story | Neo Huiyuan, Arts Editor

photo |  Lynn Voight

What happens when the very institutions you trust for protection turn against you? What happens when the social contract is broken?

These are questions that people detained without trial are uniquely qualified to answer. On May 21, 1987, 16 Singaporeans were detained without trial under Operation Spectrum. The number detained eventually increased to 22. They were social workers, church workers and professionals. A legal remnant from British colonial rule, the Internal Security Act (ISA) allowed these Singaporeans to be kept behind bars, some of them for up to 3 years. In the documentary 1987: Untracing the Conspiracy, director Jason Soo examined what the ISA meant for Singapore both personally and politically. On Tuesday, Feb. 7, 2017, students of Yale-NUS College gathered for a rare screening of this story about injustice and courage.

The title of Soo’s documentary, is a reference to Tracing the Conspiracy, a documentary produced by the Singapore Broadcasting Corporation, featuring detainees of Operation Spectrum confessing their alleged Marxist conspiracy on national television. Soo’s documentary lets the real stories of the detainees be heard, correcting the imbalance in perspectives. The documentary is a tapestry of personal recollections about the experience of detainment without trial, from the first hour of arrest to the day of release.

The film opened describing the initial arrests, edited to cross-cut one after another. This created a sense of collectiveness; the experience of Operation Spectrum was both a shared experience for the detainees and for the nation as a whole. Following the opening sequence, the documentary focused on individual interviews. These interviews with ex-detainees, including Vincent Cheng, Chew Kheng Chuan and Tan Tee Seng, detailed their experiences in Operation Spectrum. They recounted the psychological and physical torture they received from the Internal Security Department (ISD), as well as the way their words were twisted in their forced confessions.

To the state, Operation Spectrum might be a clampdown on political conspiracy. To the ex-detainees, however, the Operation was an individual ordeal. Ex-detainees recalled minute details such as their initial thoughts when the ISD knocked on their doors, or the overwhelming glare of the lights during interrogation. The documentary’s emphasis on details, coupled with the chronological detailing of ex-detainees’ experiences, successfully placed the audience in the shoes of the ex-detainees. This is a reminder that a state’s actions reach far into an individual’s life. The personal stories of the ex-detainees are really the story of each and every Singaporean, whose nation was impacted.

The interviews were conducted in a spacious house, well-lit with natural light and well-ventilated. The openness of the house and the light-hearted way some of the ex-detainees spoke was juxtaposed against the dark undertones of their stories and the political climate in 1987. Some ex-detainees, such as Chew, relayed their experiences with ingenuous humour, provoking laughter among the audience. The ex-detainees were forthright in their depictions–a projection of their simple and pure intentions in their social activities in 1987. One could begin to feel the ex-detainees’ sense of incredulity when faced with how the state interpreted their activities. The ex-detainees’ frankness contrasted sharply with the complex motivations of the state and the mass media, both of which twisted the portrayal of the ex-detainees’ motivations. This was especially so as Soo highlighted the official media’s blatant denials of ISD’s use of torture techniques. At certain parts, the dynamic between the ex-detainees and the state was reminiscent of that between Josef K. and the institution in Franz Kafka’s The Trial. The former were not sure of what they had done wrong and why they were targeted, while the latter and its decisions were impenetrable and opaque during the entire process.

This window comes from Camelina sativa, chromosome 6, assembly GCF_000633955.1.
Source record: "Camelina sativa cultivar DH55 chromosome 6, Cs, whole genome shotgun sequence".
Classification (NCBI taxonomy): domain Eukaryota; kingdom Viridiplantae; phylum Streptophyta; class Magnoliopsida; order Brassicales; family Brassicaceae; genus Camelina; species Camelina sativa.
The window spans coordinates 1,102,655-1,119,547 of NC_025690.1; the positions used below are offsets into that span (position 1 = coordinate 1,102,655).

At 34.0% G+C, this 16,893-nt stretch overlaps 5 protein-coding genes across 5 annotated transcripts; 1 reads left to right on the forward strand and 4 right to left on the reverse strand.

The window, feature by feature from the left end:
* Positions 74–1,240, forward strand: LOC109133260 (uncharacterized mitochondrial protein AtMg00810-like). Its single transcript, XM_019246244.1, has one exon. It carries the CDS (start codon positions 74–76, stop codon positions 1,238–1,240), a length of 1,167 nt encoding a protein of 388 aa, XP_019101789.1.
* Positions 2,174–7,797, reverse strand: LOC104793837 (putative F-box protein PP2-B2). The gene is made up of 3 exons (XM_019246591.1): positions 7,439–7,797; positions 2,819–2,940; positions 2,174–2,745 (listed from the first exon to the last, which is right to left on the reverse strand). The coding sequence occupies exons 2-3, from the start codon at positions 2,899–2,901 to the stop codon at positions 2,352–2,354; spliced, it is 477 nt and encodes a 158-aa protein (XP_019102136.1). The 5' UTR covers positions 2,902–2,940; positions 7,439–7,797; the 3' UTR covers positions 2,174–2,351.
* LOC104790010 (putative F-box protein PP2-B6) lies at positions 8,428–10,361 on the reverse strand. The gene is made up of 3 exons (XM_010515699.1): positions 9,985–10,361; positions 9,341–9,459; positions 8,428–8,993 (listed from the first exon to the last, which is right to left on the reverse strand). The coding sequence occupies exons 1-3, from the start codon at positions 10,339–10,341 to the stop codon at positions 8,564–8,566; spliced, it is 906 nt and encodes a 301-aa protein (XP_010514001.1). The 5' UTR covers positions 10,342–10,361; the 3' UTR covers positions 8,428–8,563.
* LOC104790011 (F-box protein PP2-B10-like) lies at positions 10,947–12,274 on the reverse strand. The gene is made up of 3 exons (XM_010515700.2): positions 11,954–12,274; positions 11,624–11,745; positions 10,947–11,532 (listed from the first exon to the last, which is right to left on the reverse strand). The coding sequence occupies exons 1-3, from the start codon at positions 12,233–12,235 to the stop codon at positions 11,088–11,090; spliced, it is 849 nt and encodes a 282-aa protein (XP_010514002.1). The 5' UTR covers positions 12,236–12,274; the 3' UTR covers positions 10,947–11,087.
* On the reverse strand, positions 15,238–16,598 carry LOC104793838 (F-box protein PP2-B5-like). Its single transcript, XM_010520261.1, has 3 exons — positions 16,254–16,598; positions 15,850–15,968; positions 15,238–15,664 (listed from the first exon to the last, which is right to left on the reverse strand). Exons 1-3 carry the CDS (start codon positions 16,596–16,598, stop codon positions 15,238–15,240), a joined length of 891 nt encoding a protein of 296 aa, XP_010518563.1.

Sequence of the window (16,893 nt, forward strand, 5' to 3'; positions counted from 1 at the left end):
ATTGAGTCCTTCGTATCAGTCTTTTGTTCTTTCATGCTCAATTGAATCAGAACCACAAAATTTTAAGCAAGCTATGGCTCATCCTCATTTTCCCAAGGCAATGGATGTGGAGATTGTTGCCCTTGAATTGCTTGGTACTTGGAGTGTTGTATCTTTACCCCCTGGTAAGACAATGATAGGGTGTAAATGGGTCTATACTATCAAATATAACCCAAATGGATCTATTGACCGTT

Perhaps the greatest legacy of Operation Spectrum was fear — fear of instability, and consequently, fear of political participation. In a similar vein, as long as documentaries and movies that allow Singaporeans to tell their side of the narrative continue to be restricted, the Operation never really ends.

Veteran socialist leader, M. K. Rajakumar wrote in Comet in Our Sky that “the task of these new generations…is the reinvention of our societies.” 1987: Untracing the Conspiracy is a timely reminder that Singapore’s history consists of more than just the few familiar faces and that it is more than just a linear, uncontested arc. One of the organizers, Matthew Ware ‘18, said that the ex-detainees have given a lot for the country and faced giant hardships. He also noted, however, that,, “not very many people have heard these narratives from their perspective, or have even heard them at all.” Hence, as this generation emerges from the shadows of the past, it becomes their responsibility to reexamine Singapore’s history and reshape Singapore’s society and citizenry.

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